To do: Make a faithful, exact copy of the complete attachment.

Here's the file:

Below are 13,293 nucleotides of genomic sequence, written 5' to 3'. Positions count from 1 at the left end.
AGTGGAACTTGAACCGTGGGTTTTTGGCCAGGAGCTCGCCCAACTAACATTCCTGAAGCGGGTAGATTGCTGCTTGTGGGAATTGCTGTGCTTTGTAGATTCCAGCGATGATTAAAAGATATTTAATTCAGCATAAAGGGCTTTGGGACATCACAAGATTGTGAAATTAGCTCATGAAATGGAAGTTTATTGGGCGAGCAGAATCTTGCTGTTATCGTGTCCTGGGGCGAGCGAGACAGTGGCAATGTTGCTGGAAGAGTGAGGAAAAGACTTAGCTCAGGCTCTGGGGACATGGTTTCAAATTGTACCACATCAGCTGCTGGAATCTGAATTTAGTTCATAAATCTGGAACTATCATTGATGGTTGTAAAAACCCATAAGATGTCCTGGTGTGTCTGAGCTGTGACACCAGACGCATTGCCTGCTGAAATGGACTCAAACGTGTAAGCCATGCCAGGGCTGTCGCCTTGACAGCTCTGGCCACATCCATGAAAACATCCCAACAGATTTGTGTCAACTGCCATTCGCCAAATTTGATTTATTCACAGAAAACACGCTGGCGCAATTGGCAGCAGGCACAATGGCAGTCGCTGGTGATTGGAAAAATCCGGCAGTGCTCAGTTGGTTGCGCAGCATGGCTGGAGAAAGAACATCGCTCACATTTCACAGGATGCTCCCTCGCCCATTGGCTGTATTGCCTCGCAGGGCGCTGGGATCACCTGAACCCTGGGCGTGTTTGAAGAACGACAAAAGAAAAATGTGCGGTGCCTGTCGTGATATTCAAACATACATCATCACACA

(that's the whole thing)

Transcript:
Below are 13,293 nucleotides of genomic sequence, written 5' to 3'. Positions count from 1 at the left end.
AGTGGAACTTGAACCGTGGGTTTTTGGCCAGGAGCTCGCCCAACTAACATTCCTGAAGCGGGTAGATTGCTGCTTGTGGGAATTGCTGTGCTTTGTAGATTCCAGCGATGATTAAAAGATATTTAATTCAGCATAAAGGGCTTTGGGACATCACAAGATTGTGAAATTAGCTCATGAAATGGAAGTTTATTGGGCGAGCAGAATCTTGCTGTTATCGTGTCCTGGGGCGAGCGAGACAGTGGCAATGTTGCTGGAAGAGTGAGGAAAAGACTTAGCTCAGGCTCTGGGGACATGGTTTCAAATTGTACCACATCAGCTGCTGGAATCTGAATTTAGTTCATAAATCTGGAACTATCATTGATGGTTGTAAAAACCCATAAGATGTCCTGGTGTGTCTGAGCTGTGACACCAGACGCATTGCCTGCTGAAATGGACTCAAACGTGTAAGCCATGCCAGGGCTGTCGCCTTGACAGCTCTGGCCACATCCATGAAAACATCCCAACAGATTTGTGTCAACTGCCATTCGCCAAATTTGATTTATTCACAGAAAACACGCTGGCGCAATTGGCAGCAGGCACAATGGCAGTCGCTGGTGATTGGAAAAATCCGGCAGTGCTCAGTTGGTTGCGCAGCATGGCTGGAGAAAGAACATCGCTCACATTTCACAGGATGCTCCCTCGCCCATTGGCTGTATTGCCTCGCAGGGCGCTGGGATCACCTGAACCCTGGGCGTGTTTGAAGAACGACAAAAGAAAAATGTGCGGTGCCTGTCGTGATATTCAAACATACATCATCACACA